Locally Adaptive Protocols for Quantum State Discrimination
This dissertation makes contributions to two rapidly developing fields: quantum information theory and machine learning. It has recently been demonstrated that reinforcement learning is an effective tool for a wide variety of tasks in quantum information theory, ranging from quantum error correction to quantum control to preparation of entangled states. In this work, we demonstrate that reinforcement learning is additionally highly effective for the task of multiple quantum hypothesis testing.
Quantum hypothesis testing consists of finding the quantum measurement which allows one to discriminate with minimal error between $m$ possible states $\{\rho_{k}\}_{k=1}^{m}$ of a quantum system with corresponding prior probabilities $p_{k} = \text{Pr}[\rho = \rho_{k}]$. In the general case, although semidefinite programming offers a way to numerically approximate the optimal solution~\cite{Eldar_Semidefinite2}, a closedform analytical solution for the optimal measurement is not known.
Additionally, when the quantum system is large and consists of many subsystems, the optimal measurement may be experimentally difficult to implement. In this work, we provide a comprehensive study of locally adaptive approaches to quantum hypothesis testing where only a single subsystem is measured at a time and the order and types of measurements implemented may depend on previous measurement results. Thus, these locally adaptive protocols present an experimentally feasible approach to quantum state discrimination.
We begin with the case of binary hypothesis testing (where $m=2$), and generalize previous work by Acin et al. (Phys. Rev. A 71, 032338) to show that a simple Bayesianupdating scheme can optimally distinguish between any pair of arbitrary pure, tensor product quantum states. We then demonstrate that this same Bayesianupdating scheme has poor asymptotic behaviour when the candidate states are not pure, and based on this we introduce a modified scheme with strictly better performance. Finally, a dynamic programming (DP) approach is used to find the optimal local protocol for binary state discrimination and numerical simulations are run for both qubit and qutrit subsystems.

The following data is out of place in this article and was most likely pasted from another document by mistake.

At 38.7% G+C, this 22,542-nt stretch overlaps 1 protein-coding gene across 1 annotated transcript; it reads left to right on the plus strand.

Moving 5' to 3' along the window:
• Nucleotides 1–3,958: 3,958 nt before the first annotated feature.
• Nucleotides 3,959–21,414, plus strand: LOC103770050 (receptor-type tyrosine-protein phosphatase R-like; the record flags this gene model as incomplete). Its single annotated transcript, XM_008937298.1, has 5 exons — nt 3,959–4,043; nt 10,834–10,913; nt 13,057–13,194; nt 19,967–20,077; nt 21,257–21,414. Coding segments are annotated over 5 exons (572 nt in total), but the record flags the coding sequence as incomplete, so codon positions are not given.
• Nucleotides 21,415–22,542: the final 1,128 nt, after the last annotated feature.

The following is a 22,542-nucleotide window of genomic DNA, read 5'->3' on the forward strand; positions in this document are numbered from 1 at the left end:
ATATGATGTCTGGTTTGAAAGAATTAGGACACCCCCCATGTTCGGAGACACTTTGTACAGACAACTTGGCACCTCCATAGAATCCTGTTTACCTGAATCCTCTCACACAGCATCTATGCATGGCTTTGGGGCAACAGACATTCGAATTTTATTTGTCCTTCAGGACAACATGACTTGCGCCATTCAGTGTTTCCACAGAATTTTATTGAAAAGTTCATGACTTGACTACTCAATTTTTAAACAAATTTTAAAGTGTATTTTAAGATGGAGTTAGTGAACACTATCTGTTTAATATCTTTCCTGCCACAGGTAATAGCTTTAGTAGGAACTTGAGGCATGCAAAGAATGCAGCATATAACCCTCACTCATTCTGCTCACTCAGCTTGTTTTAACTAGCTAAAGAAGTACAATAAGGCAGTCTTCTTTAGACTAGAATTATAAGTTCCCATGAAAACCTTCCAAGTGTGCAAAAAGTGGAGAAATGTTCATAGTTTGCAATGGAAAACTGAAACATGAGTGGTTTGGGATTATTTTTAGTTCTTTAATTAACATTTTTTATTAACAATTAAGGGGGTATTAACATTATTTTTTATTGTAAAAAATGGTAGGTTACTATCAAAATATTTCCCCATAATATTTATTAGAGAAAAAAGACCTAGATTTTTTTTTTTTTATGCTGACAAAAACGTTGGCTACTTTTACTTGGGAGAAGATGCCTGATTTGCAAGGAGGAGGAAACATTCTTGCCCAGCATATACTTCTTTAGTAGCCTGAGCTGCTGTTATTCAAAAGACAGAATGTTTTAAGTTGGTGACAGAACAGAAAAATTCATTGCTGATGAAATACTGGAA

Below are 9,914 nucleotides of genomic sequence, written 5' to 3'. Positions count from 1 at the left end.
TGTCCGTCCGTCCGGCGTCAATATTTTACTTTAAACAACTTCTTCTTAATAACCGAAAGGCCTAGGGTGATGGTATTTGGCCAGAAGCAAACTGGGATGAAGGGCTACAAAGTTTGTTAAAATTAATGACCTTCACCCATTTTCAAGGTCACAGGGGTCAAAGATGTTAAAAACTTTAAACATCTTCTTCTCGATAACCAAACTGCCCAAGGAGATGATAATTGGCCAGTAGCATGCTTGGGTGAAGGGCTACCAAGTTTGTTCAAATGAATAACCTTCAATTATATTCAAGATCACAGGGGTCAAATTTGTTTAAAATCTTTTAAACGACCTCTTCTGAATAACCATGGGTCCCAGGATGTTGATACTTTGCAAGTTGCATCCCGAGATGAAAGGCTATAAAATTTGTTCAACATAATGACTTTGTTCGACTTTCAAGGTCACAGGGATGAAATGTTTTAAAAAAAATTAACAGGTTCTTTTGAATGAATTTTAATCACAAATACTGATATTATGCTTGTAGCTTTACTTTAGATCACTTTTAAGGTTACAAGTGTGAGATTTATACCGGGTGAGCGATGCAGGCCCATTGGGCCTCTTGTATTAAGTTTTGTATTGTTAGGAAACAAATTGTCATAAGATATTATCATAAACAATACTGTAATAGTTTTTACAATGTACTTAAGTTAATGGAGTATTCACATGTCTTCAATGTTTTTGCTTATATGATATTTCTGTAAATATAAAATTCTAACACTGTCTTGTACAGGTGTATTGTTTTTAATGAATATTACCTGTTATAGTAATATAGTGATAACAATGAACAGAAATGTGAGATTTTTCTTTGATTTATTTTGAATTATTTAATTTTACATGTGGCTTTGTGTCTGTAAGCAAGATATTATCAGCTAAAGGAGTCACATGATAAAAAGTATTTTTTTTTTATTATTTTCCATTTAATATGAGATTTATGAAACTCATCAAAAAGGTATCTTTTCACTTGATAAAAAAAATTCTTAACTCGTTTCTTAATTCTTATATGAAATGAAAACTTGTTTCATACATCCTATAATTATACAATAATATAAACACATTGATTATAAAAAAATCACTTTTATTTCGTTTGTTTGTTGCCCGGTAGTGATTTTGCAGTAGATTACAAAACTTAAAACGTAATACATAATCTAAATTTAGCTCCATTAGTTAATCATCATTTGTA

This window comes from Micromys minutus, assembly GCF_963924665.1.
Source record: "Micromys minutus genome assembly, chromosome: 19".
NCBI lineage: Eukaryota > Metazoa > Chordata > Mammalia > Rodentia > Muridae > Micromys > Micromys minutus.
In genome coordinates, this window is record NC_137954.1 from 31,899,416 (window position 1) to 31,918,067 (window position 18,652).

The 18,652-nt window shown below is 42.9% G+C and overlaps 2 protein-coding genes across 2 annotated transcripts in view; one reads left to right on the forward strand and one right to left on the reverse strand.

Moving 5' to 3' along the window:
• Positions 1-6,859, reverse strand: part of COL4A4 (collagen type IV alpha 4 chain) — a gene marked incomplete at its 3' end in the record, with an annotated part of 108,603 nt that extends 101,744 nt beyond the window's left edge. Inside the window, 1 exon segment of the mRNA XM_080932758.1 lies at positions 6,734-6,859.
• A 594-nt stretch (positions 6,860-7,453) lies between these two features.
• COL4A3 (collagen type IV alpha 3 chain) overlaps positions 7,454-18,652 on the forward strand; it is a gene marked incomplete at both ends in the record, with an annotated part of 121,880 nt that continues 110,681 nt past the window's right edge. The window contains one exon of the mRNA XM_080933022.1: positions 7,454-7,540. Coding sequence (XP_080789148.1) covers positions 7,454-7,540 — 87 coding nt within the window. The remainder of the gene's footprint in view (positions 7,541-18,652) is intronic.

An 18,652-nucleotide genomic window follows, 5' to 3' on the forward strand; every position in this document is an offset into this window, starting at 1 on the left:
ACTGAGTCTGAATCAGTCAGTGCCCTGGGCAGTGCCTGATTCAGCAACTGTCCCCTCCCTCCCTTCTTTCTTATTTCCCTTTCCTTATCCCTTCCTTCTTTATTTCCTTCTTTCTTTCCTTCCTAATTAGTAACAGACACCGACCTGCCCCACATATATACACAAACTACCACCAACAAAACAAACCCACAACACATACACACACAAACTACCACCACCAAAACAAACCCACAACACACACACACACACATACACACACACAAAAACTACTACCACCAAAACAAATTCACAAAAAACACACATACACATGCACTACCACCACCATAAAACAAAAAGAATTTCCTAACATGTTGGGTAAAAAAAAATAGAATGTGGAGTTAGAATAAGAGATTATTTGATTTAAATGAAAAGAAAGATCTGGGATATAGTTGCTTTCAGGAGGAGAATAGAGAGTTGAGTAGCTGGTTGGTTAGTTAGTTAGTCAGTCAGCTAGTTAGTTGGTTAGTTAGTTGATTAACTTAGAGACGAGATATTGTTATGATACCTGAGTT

Based on these results, we then turn to the more general case of multiple hypothesis testing where there may be several candidate states. Given that the dynamicprogramming approach has a high complexity when there are a large number of subsystems, we turn to reinforcement learning methods to learn adaptive protocols for even larger systems. Our numerical results support the claim that reinforcement learning with neural networks (RLNN) is able to successfully find the optimal locally adaptive approach for up to 20 subsystems. We additionally find the optimal collective measurement through semidefinite programming techniques, and demonstrate that the RLNN approach meets or comes close to the optimal collective measurement in every random trial.
Next, we focus on quantum information theory and provide an operational interpretation for the entropy of a channel. This task is motivated by the central role of entropy across several areas of physics and science. We use games of chance as a more systematic and unifying approach to define entropy, as a system's performance in any game of chance depends solely on the uncertainty of the output. We construct families of games which result in a preorder on channels and provide an operational interpretation for all preorders (corresponding to majorization, conditional majorization, and channel majorization respectively), and this defines the unique asymptotically continuous entropy function for classical channels.
Mathematics
Information science
Channel entropy
Information theory
Quantum hypothesis testing
Quantum information theory
Quantum state discrimination
Reinforcement Learning
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